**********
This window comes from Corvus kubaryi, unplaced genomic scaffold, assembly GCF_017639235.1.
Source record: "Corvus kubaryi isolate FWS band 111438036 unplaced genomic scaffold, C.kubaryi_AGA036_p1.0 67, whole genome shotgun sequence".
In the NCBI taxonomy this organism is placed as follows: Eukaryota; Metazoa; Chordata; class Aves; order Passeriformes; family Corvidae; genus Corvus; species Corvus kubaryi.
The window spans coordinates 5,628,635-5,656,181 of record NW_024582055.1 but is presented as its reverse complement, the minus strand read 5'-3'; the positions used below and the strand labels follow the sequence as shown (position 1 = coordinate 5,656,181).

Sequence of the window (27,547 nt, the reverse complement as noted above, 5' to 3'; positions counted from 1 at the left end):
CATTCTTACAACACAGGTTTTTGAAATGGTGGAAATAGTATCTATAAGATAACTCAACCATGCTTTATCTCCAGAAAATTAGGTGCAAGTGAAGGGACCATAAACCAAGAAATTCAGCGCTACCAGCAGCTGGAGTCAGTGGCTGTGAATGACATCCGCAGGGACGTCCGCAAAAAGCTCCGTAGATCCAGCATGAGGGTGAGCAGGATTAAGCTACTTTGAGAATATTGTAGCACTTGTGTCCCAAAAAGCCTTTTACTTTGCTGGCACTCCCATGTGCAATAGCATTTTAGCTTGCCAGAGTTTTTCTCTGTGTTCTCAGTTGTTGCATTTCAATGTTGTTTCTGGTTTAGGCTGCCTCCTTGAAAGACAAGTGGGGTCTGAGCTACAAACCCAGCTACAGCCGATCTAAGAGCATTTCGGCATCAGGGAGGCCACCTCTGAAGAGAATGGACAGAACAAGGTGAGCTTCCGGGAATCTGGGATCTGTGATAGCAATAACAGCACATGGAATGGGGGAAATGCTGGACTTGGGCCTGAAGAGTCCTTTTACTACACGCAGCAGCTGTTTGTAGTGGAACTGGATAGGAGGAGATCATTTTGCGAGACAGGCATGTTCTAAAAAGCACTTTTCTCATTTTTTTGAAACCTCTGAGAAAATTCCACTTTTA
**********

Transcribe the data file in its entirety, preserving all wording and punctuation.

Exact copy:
This window comes from Corvus kubaryi, unplaced genomic scaffold, assembly GCF_017639235.1.
Source record: "Corvus kubaryi isolate FWS band 111438036 unplaced genomic scaffold, C.kubaryi_AGA036_p1.0 67, whole genome shotgun sequence".
In the NCBI taxonomy this organism is placed as follows: Eukaryota; Metazoa; Chordata; class Aves; order Passeriformes; family Corvidae; genus Corvus; species Corvus kubaryi.
The window spans coordinates 5,628,635-5,656,181 of record NW_024582055.1 but is presented as its reverse complement, the minus strand read 5'-3'; the positions used below and the strand labels follow the sequence as shown (position 1 = coordinate 5,656,181).

Sequence of the window (27,547 nt, the reverse complement as noted above, 5' to 3'; positions counted from 1 at the left end):
CATTCTTACAACACAGGTTTTTGAAATGGTGGAAATAGTATCTATAAGATAACTCAACCATGCTTTATCTCCAGAAAATTAGGTGCAAGTGAAGGGACCATAAACCAAGAAATTCAGCGCTACCAGCAGCTGGAGTCAGTGGCTGTGAATGACATCCGCAGGGACGTCCGCAAAAAGCTCCGTAGATCCAGCATGAGGGTGAGCAGGATTAAGCTACTTTGAGAATATTGTAGCACTTGTGTCCCAAAAAGCCTTTTACTTTGCTGGCACTCCCATGTGCAATAGCATTTTAGCTTGCCAGAGTTTTTCTCTGTGTTCTCAGTTGTTGCATTTCAATGTTGTTTCTGGTTTAGGCTGCCTCCTTGAAAGACAAGTGGGGTCTGAGCTACAAACCCAGCTACAGCCGATCTAAGAGCATTTCGGCATCAGGGAGGCCACCTCTGAAGAGAATGGACAGAACAAGGTGAGCTTCCGGGAATCTGGGATCTGTGATAGCAATAACAGCACATGGAATGGGGGAAATGCTGGACTTGGGCCTGAAGAGTCCTTTTACTACACGCAGCAGCTGTTTGTAGTGGAACTGGATAGGAGGAGATCATTTTGCGAGACAGGCATGTTCTAAAAAGCACTTTTCTCATTTTTTTGAAACCTCTGAGAAAATTCCACTTTTA